As a mother, I can’t help but think about 71 years of missed milestones. She would have gone to high school. She would have learned how to drive. She would have gone to prom wearing the most amazing dress, which she inevitably would have designed herself, with a flawless makeup look to match. She would have graduated high school and possibly gone off to college. After a few heartaches, she would have found the love of her life, and together we would have planned an over-the-top wedding with a 20-tiered cake and a dress that could somehow shoot fireworks and glitter into the air! If you followed Talia, you know that there are an infinite number of possibilities as to what she could have accomplished with another 71 years. The thought brings a smile to my face even as tears are streaming down my cheeks…
I know with complete certainty that Talia would have drawn from her strength and charisma to garner mass support for the ongoing battle against childhood cancer. I can envision her leveraging her entrepreneurial nature to start some sort of celebrity fashion and makeup line, where all proceeds would be utilized to fund the largest childhood cancer research initiative this world has ever seen. Talia accomplished everything that she put her mind to, and above all else she wanted to find a cure for childhood cancer. In my heart I know that she could have… if she only had 71 more years.
During Talia’s 6 ½ year battle with cancer, she received treatments that were formulated for adults because, due to a lack of funding, there are no new childhood cancer treatments for Neuroblastoma. A child’s body is not made to withstand the strength of these poisonous concoctions, and the very treatments administered to save her life, ended up triggering the development of a secondary form of cancer (leukemia), which ultimately led to her death.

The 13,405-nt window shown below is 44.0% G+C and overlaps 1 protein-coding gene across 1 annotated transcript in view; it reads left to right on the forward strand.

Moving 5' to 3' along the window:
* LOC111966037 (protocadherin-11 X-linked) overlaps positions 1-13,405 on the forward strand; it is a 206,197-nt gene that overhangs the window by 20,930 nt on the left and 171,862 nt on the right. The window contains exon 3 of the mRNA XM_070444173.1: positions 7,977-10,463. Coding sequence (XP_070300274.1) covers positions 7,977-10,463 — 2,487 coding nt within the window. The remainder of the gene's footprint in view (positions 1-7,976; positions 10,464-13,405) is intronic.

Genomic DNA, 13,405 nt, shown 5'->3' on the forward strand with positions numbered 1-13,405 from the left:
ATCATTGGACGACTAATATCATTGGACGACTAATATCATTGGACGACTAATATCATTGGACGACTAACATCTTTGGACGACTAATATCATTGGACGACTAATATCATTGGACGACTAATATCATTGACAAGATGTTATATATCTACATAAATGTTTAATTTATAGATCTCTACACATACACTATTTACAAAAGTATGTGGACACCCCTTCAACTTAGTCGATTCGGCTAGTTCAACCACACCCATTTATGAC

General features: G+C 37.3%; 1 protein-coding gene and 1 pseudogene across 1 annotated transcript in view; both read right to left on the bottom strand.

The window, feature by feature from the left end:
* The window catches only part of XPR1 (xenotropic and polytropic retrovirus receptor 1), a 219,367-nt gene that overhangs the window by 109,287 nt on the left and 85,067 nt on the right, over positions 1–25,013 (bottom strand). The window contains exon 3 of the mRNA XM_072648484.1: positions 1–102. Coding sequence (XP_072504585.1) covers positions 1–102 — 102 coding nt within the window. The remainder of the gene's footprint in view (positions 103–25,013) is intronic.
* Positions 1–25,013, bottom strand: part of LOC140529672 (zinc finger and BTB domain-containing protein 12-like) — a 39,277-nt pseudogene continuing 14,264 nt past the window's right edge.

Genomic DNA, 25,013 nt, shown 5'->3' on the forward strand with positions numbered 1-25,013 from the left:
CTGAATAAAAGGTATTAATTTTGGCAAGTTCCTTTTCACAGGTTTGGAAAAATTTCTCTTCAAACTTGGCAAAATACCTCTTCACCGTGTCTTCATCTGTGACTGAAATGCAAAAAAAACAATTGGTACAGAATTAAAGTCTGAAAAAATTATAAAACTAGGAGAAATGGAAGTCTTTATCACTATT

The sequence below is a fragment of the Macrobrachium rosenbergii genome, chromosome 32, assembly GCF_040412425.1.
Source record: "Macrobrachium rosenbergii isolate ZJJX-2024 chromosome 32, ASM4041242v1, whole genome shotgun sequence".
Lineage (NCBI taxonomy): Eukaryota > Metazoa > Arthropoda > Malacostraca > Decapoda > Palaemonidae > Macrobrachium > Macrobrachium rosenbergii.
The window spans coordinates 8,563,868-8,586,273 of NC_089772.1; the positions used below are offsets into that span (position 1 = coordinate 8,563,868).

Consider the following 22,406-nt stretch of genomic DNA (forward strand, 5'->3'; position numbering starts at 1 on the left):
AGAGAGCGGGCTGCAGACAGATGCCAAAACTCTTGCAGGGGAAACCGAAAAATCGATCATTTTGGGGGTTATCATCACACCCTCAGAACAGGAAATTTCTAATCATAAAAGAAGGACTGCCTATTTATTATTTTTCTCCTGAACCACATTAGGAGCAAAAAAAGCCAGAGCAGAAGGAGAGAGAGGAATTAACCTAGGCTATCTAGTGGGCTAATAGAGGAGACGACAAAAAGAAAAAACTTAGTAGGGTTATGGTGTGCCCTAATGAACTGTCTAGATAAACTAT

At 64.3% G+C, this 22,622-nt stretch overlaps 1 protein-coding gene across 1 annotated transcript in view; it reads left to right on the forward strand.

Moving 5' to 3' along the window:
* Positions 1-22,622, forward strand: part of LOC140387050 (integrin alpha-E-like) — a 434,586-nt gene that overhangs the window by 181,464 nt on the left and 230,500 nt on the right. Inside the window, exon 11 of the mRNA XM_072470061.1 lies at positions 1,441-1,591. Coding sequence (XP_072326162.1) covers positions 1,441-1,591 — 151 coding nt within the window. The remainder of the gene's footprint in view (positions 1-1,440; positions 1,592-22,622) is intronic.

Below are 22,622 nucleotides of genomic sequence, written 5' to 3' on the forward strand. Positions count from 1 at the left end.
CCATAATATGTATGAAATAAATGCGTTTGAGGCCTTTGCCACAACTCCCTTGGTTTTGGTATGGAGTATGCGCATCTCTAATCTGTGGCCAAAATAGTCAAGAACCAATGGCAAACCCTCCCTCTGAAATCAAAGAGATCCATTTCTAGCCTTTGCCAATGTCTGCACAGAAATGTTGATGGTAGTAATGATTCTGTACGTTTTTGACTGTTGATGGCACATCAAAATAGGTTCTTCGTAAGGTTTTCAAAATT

If, like Talia, you are incensed by the idea of any child missing out on life’s precious moments because of cancer, we ask you to join us in the Step Up: More Funding for Childhood Cancer Research SoundOff campaign, as we lobby congress to secure increased funding for childhood cancer research through the National Cancer Institute (NCI). You can support the Step Up campaign by sending a letter to your Congressional Representative or by tweeting directly at your Senator/Congressional Reps at the SoundOff campaign website (#StepUp). We are not asking for your money—we are simply asking you to add your voice and lend your support to a cause that is devoted to ensuring that no child’s life is cut short because of childhood cancer.
Visit www.taliaslegacy.org to learn more about Talia’s story.
There are many ways for you to help:
- A little bird will shout from the rooftops that kids deserve to be a higher priority. Tweet your members of Congress usingSoundOff with a new message each day. Here is an example tweet:
- I just sent a #SoundOff to my Reps in Congress about #StepUp. Would you hit this link and do it too? http://www.soundoffatcongress.org/nY2f
- Posting to Twitter on your own? That’s great! Please use the #StepUp hashtag so we can track our success. Here are some example posts:
- Step Up: More Funding for #ChildhoodCancer Research #StepUp http://www.soundoffatcongress.org/nY2f
- Children with cancer deserve more federal research funding. Tell Congress to #StepUp: http://www.soundoffatcongress.org/nY2f
- Increase appropriations for NCI #StepUp – More Funding for Childhood Cancer Research http://www.soundoffatcongress.org/nY2f
- Help us virtually storm Congress: Ask your Reps to #StepUp & support more funding for childhood cancer research. Please share!
- Email your Representatives (by clicking either of these links: House and Congress) and ask them to increase appropriations for NCI and reauthorize the Carolyn Pryce Walker Act.
- Change your Facebook and Twitter profile photos to the “StepUp” image
- Directly ask three friends to share the message with their representatives